Celebs fondly recall yearbook quotes
Since it’s graduation month, I asked some celebs how they were described in their high school or college yearbooks. What were they like before fame and fortune beckoned? To quote my Maryknoll High School yearbook: “The girl who attends parties even on weekdays but still gets the highest marks in class…makes anyone feel instantly at home with her.”
To Batch 2015…whatever is written in your yearbooks, carry on! Something is written in the stars for you. Keep doing what you do best. It will take you where you want to go.
Ces Drilon: “Real nice…to be with, especially when you get to know her better…Gets high grades without sweating…Beauty, brains, glamour—not necessarily in that order” (UP High School Class ’79).
Ryan Cayabyab: “Best Music Student” (UP High School Clarion 1970). Could it have been more predictable? I played the National Anthem and UP Beloved (“UP Naming Mahal”) every Monday, first to fourth year.
Martin Nievera: Fourth grade: “A daydreamer, a joy to have in our class.” High school: “President [of] the biggest class…A leader, as well as winner of the ‘Class Clown’ award. His mission is to follow his dreams.”
Tom Rodriguez: My high school mates were kind enough to include me in the most artistic, friendly, best smile and eyes sections of our yearbook. Such a heartwarming [compliment] from my peers.
Tintin Bersola-Babao: In high school their collective description of me was “sentimental.” They also called me Purple Dot because I almost became a nun.
Nyoy Volante: “Payatot!” I wasn’t really interesting back in high school. But in college, they wrote that they liked my singing voice.
Suzi Abrera: In high school, I was touted as “Ms Flexible” because I had many interests and I was easy to get along with. In college, I won the “Ghost Atenean Award” because I was always absent in class (but present in our tambayan)!
Amy Perez: I was known for my dance moves. I was vice president of our Dance Club. I got famous when I danced à la Michael Jackson.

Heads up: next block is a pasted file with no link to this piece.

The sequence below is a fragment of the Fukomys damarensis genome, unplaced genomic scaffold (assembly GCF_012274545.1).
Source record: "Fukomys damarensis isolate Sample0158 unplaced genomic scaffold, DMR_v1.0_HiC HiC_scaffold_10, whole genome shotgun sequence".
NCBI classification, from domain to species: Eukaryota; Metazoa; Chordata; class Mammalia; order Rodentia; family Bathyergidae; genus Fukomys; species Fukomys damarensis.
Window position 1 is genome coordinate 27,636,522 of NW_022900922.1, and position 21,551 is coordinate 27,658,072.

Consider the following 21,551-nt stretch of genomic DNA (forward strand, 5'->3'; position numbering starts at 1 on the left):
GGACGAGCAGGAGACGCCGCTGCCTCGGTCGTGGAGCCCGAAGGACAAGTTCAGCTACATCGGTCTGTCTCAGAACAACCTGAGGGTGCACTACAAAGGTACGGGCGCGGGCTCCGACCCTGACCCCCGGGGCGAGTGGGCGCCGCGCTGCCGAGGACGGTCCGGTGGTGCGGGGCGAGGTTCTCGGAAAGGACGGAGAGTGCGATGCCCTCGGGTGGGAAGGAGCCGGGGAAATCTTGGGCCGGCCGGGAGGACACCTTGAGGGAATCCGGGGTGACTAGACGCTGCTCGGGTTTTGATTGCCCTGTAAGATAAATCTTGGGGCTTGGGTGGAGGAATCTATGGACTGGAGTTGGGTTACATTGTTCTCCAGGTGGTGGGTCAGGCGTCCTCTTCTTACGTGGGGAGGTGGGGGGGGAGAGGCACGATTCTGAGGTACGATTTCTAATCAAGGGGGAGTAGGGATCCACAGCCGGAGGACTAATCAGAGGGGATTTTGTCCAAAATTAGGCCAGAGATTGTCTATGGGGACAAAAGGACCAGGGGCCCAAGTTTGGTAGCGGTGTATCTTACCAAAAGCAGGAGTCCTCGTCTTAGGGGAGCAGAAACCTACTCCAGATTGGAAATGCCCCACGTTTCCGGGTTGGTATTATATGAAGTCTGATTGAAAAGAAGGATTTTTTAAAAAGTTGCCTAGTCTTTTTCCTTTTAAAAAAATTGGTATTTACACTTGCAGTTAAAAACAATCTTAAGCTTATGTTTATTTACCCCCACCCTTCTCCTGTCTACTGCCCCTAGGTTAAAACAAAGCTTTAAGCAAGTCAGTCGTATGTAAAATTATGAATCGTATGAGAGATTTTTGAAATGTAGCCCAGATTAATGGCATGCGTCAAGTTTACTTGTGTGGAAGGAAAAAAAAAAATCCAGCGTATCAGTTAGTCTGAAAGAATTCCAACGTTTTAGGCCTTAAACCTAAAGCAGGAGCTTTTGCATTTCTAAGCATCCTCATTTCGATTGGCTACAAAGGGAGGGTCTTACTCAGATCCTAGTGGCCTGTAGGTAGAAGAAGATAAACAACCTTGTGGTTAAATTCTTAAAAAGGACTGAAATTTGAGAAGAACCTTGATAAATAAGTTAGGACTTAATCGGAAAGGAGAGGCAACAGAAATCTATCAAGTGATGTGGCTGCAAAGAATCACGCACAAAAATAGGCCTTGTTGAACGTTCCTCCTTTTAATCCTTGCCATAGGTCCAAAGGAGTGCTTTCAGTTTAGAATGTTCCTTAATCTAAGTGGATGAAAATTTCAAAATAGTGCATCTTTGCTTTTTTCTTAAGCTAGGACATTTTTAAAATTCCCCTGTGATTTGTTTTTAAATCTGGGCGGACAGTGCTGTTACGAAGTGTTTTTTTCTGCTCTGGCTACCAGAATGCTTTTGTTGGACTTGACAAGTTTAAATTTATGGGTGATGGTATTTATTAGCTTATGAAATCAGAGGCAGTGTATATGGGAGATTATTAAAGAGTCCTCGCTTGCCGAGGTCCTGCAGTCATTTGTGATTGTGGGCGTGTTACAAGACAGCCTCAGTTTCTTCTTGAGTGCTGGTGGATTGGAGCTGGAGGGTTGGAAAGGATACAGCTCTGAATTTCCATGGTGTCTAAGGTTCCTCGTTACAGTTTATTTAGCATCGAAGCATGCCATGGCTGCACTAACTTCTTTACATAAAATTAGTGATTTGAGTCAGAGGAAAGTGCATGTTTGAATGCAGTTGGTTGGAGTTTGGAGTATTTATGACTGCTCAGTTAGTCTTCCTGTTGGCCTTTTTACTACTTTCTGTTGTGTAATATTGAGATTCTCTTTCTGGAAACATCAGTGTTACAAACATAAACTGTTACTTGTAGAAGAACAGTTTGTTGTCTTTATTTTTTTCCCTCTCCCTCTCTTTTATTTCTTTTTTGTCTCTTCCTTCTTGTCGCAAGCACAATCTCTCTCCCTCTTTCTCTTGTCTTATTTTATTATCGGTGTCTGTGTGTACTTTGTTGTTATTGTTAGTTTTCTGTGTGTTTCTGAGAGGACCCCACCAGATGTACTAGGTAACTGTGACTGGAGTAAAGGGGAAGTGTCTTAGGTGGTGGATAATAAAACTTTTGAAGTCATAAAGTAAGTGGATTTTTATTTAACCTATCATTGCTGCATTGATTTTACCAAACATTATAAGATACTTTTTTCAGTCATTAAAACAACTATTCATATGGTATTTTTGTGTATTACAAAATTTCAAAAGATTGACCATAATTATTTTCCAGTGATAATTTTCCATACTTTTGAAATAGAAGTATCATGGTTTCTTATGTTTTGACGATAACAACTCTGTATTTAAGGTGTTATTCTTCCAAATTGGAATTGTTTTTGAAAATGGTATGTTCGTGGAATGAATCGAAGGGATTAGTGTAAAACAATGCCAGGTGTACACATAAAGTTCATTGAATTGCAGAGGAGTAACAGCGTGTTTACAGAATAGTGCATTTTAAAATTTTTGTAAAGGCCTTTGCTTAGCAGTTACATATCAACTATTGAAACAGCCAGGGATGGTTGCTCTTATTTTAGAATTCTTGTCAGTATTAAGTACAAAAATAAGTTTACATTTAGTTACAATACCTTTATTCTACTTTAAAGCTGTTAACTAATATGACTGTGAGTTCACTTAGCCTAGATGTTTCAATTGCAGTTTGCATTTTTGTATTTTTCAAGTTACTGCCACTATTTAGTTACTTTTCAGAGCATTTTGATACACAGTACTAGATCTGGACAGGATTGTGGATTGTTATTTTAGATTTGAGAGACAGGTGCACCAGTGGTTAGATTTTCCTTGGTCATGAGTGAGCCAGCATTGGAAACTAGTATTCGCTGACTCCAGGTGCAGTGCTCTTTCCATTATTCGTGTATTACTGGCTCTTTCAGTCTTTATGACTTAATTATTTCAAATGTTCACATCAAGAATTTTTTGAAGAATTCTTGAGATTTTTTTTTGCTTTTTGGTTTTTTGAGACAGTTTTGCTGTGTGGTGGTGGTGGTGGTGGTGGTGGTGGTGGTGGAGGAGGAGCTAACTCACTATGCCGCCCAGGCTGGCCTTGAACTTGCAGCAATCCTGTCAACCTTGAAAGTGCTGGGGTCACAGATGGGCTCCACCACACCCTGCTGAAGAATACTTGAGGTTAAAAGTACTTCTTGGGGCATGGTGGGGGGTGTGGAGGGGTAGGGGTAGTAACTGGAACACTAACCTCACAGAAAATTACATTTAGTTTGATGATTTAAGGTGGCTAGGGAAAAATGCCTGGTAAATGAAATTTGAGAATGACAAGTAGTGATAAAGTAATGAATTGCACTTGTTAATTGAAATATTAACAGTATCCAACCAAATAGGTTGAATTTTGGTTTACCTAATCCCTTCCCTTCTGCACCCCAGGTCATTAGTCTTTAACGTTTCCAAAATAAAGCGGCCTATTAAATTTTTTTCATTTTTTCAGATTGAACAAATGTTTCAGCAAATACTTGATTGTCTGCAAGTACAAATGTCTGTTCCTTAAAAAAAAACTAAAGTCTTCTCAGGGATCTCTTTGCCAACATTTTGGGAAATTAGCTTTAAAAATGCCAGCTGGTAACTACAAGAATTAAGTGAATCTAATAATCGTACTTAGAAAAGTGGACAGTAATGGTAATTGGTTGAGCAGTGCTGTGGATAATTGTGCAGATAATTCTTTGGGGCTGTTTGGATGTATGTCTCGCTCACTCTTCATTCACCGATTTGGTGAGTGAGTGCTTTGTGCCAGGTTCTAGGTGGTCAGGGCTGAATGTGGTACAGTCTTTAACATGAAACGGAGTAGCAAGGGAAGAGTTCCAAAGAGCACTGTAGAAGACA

Jose Javier Reyes: I was a nerd with a quick, sharp tongue who could type faster than a bullet in college. My BFF, Manny Castañeda, remembers me (a) carrying two tons of books from the library, and (b) wearing socks with my sandals and flare pants. I was pleasantly weird.
Benjie Paras: I was called “Gentle Giant.”
Jestoni Alarcon: I was called “Tisoy”—shy but charming.
‘Moonwalk in March’
Michael Jackson diehards unite! Don’t miss “Moonwalk in March” on March 21, 9 p.m., at The Crowd Bar in Madison Square, Mandaluyong. Featuring the best MJ impersonators, Jericho Valencia and Julius Doria. (Entrance is P100.) Let’s celebrate MJ’s legacy. Hail to the King of Pop, who moonwalked into our hearts.
Catch other fun shows at The Crowd Bar: Kim Idol and Hans Mortel (Wednesdays), Richard Villanueva, Lezboys and Freshmen (Fridays), Dessa in “Voice of Asia” on March 19 and Joey G. of Side A with Alpha on March 27. Party mode on!
Tita Midz’ story
The launch of Armida Siguion-Reyna’s biography, “Armida: Unfinished Memoir—The Singer and the Song” (ABS-CBN Publishing) served as a celebration of her achievements in both show biz and public service. She is best known for “Aawitan Kita,” the country’s longest-running musical show on TV.
As a liberal thinker, she called for the Movie and Television Review and Classification Board (MTRCB) to scrap censorship and lauded independent filmmakers for showcasing their uncensored films abroad. Her book, penned by Nelson Navarro, gives readers a glimpse of the fascinating and sometimes rebellious life of the multifaceted icon. Long live the “Reyna!”
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